Comprehensive Study Shows IPv6 Shift Isn't Happening
When just under 1,200 people attending a meeting can produce the largest spike in IPv6 traffic in the last year, you know that something is wrong.
Arbor Networks measured IPv6 traffic across nearly 2,400 backbone and peering routers, across 87 ISPs scattered worldwide, at five-minute intervals for June 2007 through June 2008. The resulting data was used to produce what the company considers to be the most comprehensive study of IPv6 data to date.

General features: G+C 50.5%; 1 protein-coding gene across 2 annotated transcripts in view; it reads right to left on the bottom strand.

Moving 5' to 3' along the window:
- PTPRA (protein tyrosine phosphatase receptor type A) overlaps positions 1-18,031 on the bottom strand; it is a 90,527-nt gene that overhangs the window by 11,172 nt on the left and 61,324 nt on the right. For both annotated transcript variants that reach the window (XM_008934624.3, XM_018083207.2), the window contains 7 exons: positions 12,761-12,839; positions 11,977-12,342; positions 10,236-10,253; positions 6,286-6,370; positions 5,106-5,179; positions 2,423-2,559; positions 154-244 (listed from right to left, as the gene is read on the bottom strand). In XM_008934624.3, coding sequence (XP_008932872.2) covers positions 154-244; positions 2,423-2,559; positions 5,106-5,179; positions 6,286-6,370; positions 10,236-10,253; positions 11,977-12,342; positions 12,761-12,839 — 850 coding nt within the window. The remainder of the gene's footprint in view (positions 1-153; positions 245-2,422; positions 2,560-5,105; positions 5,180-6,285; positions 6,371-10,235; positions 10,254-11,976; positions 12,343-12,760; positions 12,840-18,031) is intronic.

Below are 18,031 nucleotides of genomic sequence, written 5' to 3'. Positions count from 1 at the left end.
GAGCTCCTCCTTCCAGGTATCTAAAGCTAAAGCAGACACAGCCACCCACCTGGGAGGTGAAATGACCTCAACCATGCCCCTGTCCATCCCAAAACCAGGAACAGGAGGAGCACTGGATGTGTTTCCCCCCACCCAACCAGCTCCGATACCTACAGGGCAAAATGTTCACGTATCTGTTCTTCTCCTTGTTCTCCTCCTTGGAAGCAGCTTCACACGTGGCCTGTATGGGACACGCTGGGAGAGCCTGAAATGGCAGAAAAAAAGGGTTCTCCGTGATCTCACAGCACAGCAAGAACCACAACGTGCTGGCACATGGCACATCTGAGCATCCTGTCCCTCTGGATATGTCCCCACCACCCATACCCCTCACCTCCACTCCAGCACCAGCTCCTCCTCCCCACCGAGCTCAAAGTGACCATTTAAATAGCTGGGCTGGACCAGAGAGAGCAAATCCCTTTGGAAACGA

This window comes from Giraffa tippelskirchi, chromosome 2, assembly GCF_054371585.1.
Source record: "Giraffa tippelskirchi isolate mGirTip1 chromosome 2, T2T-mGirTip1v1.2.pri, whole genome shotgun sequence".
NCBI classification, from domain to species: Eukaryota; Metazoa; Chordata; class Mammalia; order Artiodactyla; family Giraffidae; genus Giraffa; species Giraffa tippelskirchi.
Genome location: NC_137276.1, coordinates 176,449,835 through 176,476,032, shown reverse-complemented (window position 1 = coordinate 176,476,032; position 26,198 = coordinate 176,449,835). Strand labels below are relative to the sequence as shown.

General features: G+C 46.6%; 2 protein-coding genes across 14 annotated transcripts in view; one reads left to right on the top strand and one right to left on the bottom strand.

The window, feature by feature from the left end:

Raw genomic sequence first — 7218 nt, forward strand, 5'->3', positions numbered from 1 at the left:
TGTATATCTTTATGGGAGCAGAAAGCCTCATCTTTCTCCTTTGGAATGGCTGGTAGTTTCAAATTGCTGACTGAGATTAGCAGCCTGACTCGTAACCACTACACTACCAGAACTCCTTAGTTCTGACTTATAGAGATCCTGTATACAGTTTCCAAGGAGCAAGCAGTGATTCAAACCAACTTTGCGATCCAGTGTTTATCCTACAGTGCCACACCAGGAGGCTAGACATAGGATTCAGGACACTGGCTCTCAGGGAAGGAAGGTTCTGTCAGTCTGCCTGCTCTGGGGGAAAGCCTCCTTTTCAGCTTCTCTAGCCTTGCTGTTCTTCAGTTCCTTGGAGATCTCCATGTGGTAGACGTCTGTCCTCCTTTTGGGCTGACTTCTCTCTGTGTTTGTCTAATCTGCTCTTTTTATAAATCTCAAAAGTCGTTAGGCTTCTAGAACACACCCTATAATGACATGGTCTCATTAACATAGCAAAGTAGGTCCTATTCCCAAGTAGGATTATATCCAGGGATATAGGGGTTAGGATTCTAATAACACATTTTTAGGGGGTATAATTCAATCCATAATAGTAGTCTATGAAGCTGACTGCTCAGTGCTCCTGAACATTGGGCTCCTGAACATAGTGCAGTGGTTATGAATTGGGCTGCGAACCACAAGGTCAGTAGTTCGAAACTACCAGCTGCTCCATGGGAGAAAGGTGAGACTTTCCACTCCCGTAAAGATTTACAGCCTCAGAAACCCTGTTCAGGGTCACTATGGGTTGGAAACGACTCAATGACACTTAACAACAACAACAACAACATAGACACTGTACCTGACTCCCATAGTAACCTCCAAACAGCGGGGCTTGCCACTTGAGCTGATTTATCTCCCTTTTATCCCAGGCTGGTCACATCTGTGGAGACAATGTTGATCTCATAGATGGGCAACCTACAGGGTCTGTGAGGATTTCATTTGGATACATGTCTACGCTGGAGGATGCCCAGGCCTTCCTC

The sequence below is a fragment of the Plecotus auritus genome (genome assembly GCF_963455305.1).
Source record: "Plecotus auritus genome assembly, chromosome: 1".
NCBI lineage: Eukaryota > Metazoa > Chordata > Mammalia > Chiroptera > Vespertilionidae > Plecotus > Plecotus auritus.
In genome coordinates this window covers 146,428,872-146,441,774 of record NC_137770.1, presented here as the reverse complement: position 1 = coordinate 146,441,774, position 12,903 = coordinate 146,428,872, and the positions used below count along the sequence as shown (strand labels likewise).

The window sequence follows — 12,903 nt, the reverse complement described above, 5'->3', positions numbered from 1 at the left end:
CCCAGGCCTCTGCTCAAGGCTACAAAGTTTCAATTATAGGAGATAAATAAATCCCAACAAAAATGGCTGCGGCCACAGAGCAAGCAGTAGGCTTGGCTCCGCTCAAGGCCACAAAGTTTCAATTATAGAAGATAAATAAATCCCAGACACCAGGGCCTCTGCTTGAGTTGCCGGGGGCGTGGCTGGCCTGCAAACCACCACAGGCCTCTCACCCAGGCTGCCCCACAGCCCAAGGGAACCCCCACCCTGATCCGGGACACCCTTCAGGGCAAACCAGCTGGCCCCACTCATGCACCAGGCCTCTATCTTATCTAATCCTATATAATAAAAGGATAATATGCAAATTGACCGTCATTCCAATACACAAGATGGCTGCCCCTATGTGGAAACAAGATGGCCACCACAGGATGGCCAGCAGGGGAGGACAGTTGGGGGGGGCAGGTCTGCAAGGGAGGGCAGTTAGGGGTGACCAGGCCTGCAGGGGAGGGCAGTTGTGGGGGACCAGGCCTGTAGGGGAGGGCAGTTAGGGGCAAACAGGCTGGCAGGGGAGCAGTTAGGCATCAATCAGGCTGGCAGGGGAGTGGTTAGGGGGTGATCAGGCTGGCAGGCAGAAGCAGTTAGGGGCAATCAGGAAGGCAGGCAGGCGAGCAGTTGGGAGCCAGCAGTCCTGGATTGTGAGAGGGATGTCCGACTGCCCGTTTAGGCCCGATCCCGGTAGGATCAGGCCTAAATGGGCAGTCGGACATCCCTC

And the news is quite grim.
According to Arbor, the amount of inter-domain IPv6 traffic measured over the entire year was just 0.0026 percent of overall IPv4 traffic. Two spikes were also measured, between Nov. 4 and Christmas 2007, pushing the peak percentage to 0.012 percent. Put another way, about 600 Mbits/s of IPv6 traffic was recorded, versus 4 terabytes per second of IPv4 traffic. In total, Arbor tracked 15 exabytes of traffic; the sum of all human knowledge is generally considered to be 4 exabytes, Arbor executives said.
Overall, the proportion of IPv4 traffic to IPv6 traffic remained relatively constant over the life of the study.